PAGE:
Pee and poo power plant

TU researchers are testing ammonia from urine as a feed for fuel cells. The DHV-led project aims to make plants for wastewater treatment self-sufficient in energy.

Sander Tensen: ‘getting there slowly but surely’. (Photo: Jos Wassink)
Sander Tensen: ‘getting there slowly but surely’. (Photo: Jos Wassink)

A number of technologies have been developed to remove nitrogen and phosphates from sewage water as energy-efficiently as possible. The recently distinguished Anammox method developed by Professor Mark van Loosdrecht (AS) is one such technological application. DHV consultancy chose another tack: in an experimental plant near Groningen, they removed the nutrients chemically in order to optimise energy production. This DHV water innovation project was awarded the 2010 ‘Vernufteling’ award, as it saves energy and recycles phosphates at the same time.

The process involves adding magnesium hydroxide to the wastewater. The magnesium binds the phosphate and nitrate into an insoluble salt, which then precipitates. It is this salt, called ‘struvite’, which is transported from Groningen to Delft and stored in tanks for fuel tests.

“When you heat the salt, ammonia escapes,” explains Sander Tensen, who graduated on the overall system engineering. In fact, it’s a mixture of ammonia and water vapour that enters the system. When heated to over 750 ºC, ammonia will split up into its constituents: nitrogen and hydrogen. The high temperature fuel cell (solid oxide fuel cell) burns hydrogen with oxygen (from the air) while producing electrical power with an efficiency of about 50 to 60 percent. “And no nitrogen oxides or NOx’s are formed,” says project manager Dr P.V. Aravind, from the 3mE faculty’s process and energy department.

“Practice often proves to be a little more challenging,” says Tensen, as he explains that besides the ammonia, water vapour also enters the fuel cell. This not only dilutes the process but may reduce the performance of the fuel cell as well.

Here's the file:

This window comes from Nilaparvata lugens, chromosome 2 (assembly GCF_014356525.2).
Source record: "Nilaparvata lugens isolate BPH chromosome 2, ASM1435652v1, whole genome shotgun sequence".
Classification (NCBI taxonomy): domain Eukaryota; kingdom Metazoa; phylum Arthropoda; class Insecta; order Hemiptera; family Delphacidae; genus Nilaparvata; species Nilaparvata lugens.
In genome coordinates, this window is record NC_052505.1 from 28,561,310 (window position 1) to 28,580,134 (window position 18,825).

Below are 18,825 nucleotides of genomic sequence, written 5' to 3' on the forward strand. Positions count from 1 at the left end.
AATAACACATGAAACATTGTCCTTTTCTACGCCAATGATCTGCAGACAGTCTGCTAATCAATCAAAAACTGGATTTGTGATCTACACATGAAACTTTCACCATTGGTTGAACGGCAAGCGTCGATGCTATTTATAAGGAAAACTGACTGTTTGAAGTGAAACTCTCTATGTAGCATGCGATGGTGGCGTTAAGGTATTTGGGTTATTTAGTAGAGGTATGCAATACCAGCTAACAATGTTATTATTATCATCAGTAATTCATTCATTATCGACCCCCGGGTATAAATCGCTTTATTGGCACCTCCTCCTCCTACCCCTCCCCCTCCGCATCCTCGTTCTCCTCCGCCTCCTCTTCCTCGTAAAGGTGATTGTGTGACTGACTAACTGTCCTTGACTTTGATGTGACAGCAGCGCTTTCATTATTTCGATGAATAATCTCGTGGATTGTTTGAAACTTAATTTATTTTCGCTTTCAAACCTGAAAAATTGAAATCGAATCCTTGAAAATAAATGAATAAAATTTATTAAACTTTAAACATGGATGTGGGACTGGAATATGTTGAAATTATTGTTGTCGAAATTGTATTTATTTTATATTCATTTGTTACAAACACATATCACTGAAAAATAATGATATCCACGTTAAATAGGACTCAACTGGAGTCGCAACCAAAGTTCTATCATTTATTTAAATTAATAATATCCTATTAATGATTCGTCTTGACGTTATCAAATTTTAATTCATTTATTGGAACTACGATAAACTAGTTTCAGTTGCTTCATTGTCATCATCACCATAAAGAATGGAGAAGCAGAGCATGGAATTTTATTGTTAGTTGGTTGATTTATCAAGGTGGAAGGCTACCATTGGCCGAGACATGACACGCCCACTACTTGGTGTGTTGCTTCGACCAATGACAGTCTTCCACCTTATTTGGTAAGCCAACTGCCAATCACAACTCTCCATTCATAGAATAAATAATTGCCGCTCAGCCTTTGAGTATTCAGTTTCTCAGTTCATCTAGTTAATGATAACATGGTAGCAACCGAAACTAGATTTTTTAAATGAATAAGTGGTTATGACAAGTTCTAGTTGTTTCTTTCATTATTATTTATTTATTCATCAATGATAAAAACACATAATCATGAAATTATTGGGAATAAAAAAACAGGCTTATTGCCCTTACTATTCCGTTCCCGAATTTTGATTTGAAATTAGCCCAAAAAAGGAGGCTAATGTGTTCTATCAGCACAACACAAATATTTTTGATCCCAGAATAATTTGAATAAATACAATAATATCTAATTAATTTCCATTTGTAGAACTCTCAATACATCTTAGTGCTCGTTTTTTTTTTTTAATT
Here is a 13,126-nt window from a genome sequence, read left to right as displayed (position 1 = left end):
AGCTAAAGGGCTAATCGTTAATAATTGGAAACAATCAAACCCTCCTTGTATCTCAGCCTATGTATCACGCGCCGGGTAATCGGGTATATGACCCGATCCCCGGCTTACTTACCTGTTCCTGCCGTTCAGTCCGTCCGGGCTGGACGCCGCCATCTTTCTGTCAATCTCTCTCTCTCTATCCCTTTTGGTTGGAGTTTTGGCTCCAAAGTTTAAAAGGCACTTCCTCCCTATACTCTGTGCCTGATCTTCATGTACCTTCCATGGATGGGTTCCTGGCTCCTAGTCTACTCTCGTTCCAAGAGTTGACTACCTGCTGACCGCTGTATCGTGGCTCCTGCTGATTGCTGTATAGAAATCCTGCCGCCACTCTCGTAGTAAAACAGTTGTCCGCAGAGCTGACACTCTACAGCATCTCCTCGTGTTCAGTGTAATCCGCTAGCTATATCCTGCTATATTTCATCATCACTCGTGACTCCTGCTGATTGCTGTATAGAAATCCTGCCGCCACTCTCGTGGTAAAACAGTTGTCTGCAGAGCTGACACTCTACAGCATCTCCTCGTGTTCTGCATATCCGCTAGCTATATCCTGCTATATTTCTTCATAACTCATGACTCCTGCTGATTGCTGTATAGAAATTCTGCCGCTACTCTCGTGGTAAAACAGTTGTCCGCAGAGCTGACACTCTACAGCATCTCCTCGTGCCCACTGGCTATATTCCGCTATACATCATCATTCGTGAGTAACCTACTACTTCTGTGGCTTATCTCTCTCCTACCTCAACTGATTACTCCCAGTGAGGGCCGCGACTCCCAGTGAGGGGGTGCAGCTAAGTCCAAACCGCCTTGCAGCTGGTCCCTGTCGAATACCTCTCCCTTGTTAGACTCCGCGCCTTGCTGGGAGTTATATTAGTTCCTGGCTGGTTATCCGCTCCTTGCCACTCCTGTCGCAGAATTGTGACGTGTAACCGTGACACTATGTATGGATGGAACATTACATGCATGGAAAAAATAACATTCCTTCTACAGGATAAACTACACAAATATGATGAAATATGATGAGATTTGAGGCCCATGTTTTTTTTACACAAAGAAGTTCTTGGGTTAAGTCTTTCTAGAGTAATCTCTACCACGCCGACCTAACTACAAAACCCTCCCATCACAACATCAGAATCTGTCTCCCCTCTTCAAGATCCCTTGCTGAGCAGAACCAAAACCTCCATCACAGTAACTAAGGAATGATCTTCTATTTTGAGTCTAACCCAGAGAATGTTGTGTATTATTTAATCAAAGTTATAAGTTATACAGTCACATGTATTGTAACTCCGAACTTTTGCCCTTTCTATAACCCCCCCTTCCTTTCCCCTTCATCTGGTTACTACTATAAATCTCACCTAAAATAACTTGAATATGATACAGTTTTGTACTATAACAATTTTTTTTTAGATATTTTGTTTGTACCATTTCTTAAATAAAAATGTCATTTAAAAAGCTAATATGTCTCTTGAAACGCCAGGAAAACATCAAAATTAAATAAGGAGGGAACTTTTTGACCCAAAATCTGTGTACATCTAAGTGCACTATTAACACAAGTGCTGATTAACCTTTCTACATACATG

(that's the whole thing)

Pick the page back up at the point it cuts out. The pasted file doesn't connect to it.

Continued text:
“The main thing is to get waste water plants self-sufficient in energy,” says Aravind. Especially in developing countries, sewage treatment is often interrupted by power cuts. Fuel cells fed with biogas from the sewage water treatment, as well as ammonia from urine, should be able to keep the plant going. 


27 oktober 2014 16.20

Big data on tap

Big data on tap Patterns in data on drinking water consumption can be used to save energy and to detect leakages, says Dr. Martijn Bakker in his PhD thesis.
27 oktober 2014 13.45

Masters of expressions

Masters of expressions Painters of the Golden Age knew like no other how to convey human emotions convincingly. Hamdi Dibeklioğlu demonstrates this with software that recognizes expressions. His set-up is part of an exhibition in the Frans Hals Museum in ...

22 oktober 2014 21.08

Desgevraagd

Desgevraagd De overheid heeft de besturing en beheersing van ICT-projecten niet op orde. Dat kost de belastingbetaler miljarden euro’s. Het ergste is: niemand leert van zijn fouten. De parlementaire onderzoekscommissie ICT publiceerde vorige week ...
20 oktober 2014 16.46

Mathematics of wounds

The workshop on the mathematics of wound prevention and healing last Friday was the kick-off of an international effort to model wound generation and recovery.

17 oktober 2014 10.09

Framing for freedom

Framing for freedom Industrial designer Hakim Sugito MSc. developed a frame to stabilize cameras while filming. He hopes that the system called Waltz will give independent filmmakers more freedom.
16 oktober 2014 15.27

Crossing Majorana's

Crossing Majorana's Micron-sized semiconductor crosses set the stage for Majorana manipulations, which may be used as basics for quantum computing.

  Meer